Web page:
It was of interest to me to learn that the Government has decided to extend the provisions of this legislation to include handicapped adults. Persons in this category were previously excluded from the benefits provided by this legislation. The extension of the provisions of the legislation to include them is a measure which is commendable, lt will be of assistance not only to the handicapped adults themselves but also to the quite elderly parents who have cared for a handicapped child until he has reached adulthood and is still in need of personal care. The access to the types of homes about which we are talking will be of assistance to a number of people in this category.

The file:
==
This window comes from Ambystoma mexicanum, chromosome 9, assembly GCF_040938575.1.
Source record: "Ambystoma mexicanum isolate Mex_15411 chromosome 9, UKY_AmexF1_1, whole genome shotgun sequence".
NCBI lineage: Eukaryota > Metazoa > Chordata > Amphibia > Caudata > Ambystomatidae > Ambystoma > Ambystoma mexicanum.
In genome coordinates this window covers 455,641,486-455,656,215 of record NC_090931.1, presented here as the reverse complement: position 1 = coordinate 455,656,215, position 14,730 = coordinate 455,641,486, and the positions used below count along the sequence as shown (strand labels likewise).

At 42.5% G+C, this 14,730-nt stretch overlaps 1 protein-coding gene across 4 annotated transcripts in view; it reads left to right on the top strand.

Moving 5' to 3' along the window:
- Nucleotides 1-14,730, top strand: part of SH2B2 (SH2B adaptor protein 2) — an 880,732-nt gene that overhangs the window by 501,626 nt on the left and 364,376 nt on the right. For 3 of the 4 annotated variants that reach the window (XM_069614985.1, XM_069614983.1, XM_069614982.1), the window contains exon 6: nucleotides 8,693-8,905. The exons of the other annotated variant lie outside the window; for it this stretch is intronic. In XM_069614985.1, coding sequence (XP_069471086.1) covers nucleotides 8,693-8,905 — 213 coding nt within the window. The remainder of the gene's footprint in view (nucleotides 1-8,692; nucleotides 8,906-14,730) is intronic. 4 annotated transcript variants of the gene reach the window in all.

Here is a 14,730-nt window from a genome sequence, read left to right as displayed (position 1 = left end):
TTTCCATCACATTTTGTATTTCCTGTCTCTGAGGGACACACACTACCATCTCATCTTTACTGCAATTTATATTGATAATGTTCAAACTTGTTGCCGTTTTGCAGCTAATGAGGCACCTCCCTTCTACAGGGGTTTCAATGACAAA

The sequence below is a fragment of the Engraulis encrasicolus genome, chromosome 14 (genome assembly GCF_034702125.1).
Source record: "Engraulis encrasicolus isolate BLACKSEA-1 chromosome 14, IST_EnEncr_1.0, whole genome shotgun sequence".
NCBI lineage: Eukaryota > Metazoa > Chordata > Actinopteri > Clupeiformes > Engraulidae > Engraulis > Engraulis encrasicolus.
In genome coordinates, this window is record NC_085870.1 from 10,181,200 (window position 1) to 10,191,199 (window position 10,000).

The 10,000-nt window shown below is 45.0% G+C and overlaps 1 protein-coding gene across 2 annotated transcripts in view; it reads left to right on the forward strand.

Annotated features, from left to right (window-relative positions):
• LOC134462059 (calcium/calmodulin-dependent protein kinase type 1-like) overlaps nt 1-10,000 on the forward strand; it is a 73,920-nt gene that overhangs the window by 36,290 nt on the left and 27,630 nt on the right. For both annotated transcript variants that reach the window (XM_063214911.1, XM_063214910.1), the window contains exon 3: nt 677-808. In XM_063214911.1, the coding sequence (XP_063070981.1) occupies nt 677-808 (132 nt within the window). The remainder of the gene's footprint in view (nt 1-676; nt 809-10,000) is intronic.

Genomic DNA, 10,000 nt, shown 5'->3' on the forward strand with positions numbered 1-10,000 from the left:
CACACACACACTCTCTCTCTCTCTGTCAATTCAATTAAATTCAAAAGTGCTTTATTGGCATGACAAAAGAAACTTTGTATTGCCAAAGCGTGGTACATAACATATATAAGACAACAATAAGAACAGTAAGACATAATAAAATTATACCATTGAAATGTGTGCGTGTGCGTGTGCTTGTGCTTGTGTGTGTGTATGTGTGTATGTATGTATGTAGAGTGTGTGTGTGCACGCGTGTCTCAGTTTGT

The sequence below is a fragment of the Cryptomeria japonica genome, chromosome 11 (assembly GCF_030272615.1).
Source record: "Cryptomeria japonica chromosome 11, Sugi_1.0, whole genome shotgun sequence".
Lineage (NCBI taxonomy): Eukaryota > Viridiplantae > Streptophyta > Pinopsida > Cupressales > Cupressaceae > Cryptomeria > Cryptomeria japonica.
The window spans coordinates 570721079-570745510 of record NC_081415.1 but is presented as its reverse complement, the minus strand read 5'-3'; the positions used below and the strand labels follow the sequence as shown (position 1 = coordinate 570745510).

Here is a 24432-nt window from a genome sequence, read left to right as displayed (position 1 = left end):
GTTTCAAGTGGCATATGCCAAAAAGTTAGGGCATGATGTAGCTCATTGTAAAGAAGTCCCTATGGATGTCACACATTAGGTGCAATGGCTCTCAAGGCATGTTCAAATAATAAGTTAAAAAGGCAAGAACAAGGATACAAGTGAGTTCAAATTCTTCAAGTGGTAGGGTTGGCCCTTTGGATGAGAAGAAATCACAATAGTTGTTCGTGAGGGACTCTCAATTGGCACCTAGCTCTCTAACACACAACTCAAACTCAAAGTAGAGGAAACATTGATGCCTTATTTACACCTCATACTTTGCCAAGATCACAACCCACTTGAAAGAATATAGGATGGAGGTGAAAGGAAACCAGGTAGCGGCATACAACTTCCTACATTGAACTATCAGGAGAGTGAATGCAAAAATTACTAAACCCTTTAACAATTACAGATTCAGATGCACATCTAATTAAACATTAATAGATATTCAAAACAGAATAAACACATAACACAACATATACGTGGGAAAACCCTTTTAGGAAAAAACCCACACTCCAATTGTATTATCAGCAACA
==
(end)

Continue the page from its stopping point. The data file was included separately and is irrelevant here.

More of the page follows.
The Bill also provides for an increase in the personal care service for the aged from $12 to $15 a week. That is appropriate when related to the increasing costs. The hostels which provide care for the elderly people who are no longer able to care for themselves in independent homes but who do not need the nursing home type of medical care will be assisted by the increase which has been provided for. I hope that the personal care rate will continue to be reviewed from time to time. Undoubtedly the increases in recurring costs which are being experienced not only by institutions but also by individuals due to the high rate of inflation highlight the need for a review of the rate from time to time. I am hopeful that a review will be undertaken at quite frequent intervals in conjunction with a review of other costs in the community.